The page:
Study demonstrates that a brain-computer interface can improve your performance
Our state of arousal—being fearful, agitated, or calm—can significantly affect our ability to make optimal decisions, judgments, and actions in real-world dynamic environments. Imagine, for instance, walking across a balance beam. Your performance—speed across the beam and the odds of making it across without falling off—are dramatically better if the beam sits a mere six inches off the ground and you are relaxed rather than terror-stricken on a beam 60 feet higher. To keep you in the zone of maximum performance, your arousal needs to be at moderate levels, not so high that it pushes you over the edge.
Biomedical engineers at Columbia Engineering have shown—for the first time—that they can use online neurofeedback to modify an individual's arousal state to improve performance in a demanding sensory motor task, such as flying a plane or driving in suboptimal conditions. The researchers used a brain computer interface (BCI) to monitor, through electroencephalography (EEG) in real time, the arousal states of the study participants when they were engaged in a virtual reality aerial navigation task. The system generated a neurofeedback signal that helped participants to decrease their arousal in particularly difficult flight situations, which in turn improved participants' performance. The study was published today by Proceedings of the National Academy of Sciences.
"The whole question of how you can get into the zone, whether you're a baseball hitter or a stock trader or a fighter pilot, has always been an intriguing one," says Paul Sajda, professor of biomedical engineering (BME), electrical engineering, and radiology, who led the study. "Our work shows that we can use feedback generated from our own brain activity to shift our arousal state in ways that significantly improve our performance in difficult tasks—so we can hit that home run or land on a carrier deck without crashing."
The 20 subjects in the study were immersed in a virtual reality scenario in which they had to navigate a simulated airplane through rectangular boundaries. Known as a boundary avoidance task, this demanding sensory-motor task model created cognitive stresses, such as making the boxes narrower every 30 seconds, that escalated arousal and quickly resulted in task failure—missing or crashing into the boundary. But when the researchers used neurofeedback, the subjects did better, were able to fly longer while performing the difficult tasks that required high levels of visual and motor coordination.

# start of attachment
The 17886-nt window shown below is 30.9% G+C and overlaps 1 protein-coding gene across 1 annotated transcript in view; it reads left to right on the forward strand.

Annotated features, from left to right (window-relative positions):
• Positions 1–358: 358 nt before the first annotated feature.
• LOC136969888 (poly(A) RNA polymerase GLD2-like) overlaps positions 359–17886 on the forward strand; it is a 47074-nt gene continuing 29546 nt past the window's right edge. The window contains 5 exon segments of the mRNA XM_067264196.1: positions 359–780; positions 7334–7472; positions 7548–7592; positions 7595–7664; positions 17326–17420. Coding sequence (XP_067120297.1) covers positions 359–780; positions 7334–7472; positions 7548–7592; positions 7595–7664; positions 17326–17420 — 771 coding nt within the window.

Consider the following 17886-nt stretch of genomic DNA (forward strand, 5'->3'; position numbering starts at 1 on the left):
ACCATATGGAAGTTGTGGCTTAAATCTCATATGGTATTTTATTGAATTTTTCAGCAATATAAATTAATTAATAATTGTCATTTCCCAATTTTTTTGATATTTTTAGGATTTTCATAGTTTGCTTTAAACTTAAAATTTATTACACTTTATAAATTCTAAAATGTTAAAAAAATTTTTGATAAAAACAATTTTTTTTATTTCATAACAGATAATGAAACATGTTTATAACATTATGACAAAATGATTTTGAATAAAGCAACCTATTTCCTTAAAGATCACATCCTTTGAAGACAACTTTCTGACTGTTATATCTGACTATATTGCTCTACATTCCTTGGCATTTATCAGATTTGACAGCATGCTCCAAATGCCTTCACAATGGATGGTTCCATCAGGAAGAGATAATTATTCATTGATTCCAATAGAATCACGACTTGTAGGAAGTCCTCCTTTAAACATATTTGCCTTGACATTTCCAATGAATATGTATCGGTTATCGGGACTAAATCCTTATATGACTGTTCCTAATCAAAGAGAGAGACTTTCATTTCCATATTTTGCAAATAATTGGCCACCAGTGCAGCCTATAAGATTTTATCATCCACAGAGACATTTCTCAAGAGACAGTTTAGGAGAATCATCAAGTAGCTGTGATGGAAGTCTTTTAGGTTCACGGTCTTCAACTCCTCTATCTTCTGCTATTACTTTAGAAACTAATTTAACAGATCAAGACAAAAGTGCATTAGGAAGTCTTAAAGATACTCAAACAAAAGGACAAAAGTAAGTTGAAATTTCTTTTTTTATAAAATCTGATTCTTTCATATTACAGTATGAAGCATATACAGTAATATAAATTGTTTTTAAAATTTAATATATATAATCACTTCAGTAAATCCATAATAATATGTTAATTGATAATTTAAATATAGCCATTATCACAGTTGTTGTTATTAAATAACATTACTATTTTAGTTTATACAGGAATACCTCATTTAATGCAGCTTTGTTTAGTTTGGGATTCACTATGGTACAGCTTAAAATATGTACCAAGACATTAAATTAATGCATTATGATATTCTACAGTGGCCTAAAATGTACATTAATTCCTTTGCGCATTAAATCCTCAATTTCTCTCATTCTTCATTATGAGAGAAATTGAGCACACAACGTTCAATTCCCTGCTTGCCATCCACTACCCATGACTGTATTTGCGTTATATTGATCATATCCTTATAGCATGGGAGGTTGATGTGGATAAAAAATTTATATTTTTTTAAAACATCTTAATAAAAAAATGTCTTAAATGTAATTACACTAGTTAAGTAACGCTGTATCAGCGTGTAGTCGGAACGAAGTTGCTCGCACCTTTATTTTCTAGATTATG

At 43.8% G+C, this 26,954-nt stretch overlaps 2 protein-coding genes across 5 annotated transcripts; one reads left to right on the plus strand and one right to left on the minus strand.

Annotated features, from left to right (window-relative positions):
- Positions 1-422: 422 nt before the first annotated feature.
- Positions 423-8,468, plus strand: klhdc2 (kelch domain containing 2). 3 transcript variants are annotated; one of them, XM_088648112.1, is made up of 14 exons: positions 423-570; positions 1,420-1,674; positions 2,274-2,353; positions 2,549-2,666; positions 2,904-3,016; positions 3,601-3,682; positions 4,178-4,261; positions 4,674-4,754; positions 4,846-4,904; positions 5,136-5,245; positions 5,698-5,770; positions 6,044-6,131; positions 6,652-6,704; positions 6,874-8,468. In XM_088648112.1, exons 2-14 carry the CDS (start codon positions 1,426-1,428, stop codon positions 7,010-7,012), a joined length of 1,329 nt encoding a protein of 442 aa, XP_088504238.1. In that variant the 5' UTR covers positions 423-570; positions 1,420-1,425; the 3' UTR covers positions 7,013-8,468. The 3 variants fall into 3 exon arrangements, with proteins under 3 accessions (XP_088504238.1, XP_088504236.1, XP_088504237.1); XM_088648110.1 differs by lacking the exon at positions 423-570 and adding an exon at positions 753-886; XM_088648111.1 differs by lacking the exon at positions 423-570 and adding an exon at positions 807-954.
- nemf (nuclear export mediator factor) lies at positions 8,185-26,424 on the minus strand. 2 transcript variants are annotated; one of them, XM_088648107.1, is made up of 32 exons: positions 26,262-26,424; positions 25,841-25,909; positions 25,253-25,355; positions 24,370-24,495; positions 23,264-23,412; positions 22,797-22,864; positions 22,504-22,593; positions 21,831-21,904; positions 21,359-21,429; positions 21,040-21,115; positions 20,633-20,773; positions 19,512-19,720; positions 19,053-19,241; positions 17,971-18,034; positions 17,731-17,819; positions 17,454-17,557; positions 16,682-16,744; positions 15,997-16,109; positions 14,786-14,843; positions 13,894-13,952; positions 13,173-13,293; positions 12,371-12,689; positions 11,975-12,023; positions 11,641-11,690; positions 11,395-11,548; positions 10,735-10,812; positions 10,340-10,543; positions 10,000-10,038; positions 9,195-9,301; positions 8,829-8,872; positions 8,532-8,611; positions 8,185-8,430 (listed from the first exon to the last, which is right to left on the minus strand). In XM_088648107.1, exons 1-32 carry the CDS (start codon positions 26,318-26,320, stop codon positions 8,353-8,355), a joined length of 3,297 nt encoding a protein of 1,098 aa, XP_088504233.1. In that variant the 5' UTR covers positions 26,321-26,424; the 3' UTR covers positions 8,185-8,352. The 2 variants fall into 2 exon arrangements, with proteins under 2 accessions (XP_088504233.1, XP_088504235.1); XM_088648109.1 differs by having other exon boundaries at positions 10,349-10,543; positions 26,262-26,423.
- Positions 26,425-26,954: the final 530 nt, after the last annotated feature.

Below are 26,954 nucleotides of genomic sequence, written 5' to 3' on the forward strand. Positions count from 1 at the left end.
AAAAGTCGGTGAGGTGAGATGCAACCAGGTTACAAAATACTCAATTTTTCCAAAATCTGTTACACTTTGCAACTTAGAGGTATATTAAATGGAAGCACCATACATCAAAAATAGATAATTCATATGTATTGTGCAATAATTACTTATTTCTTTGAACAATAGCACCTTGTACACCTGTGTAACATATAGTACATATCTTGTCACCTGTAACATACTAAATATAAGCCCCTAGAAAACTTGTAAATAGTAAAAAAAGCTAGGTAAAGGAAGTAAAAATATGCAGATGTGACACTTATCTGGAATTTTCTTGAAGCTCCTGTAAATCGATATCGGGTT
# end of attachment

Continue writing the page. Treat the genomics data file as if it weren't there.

There were three feedback conditions (BCI, sham, and silence) randomly assigned for every new flight attempt. In the BCI condition, subjects heard the sound of a low-rate synthetic heartbeat that was continuously modulated in loudness as a function of the level of inferred task-dependent arousal, as decoded from the EEG. The higher that level of arousal, the louder the feedback and vice versa. Participants' task performance in the BCI condition, measured as time and distance over which the subject can navigate before failure, was increased by around 20 percent.
The Yerkes-Dodson law is a well-established and intensively studied law in behavioral psychology about the relationship between arousal and performance. Developed in 1908, it posits an inverse-relationship between arousal and task performance, that there is a state of arousal that is optimal for behavioral performance in a given task. In this new study, the researchers showed that they could use neurofeedback in real time to move an individual's arousal from the right side of the Yerkes-Dodson curve to the left, toward a state of improved performance.
"What's exciting about our new approach is that it is applicable to different task domains," Sajda adds. "This includes clinical applications that use self-regulation as a targeted treatment, such as mental illness."
The researchers are now studying how neurofeedback can be used to regulate arousal and emotion for clinical conditions such as PTSD. They are also exploring how they might use online monitoring of arousal and cognitive control to inform human-agent teaming, when a robot and a human work together in a high-stress situation like a rescue. If the robot has information on the human's arousal state, it could choose its tasks in a way that reduces its teammate's arousal, pushing her/him into an ideal performance zone.
"Good human-agent teams, like the Navy SEALS, do this already, but that is because the human-agents can read facial expressions, voice patterns, etc., of their teammates to infer arousal and stress levels," Sajda says. "We envision our system being a better way to communicate not just this type of information, but much more to a robot-agent."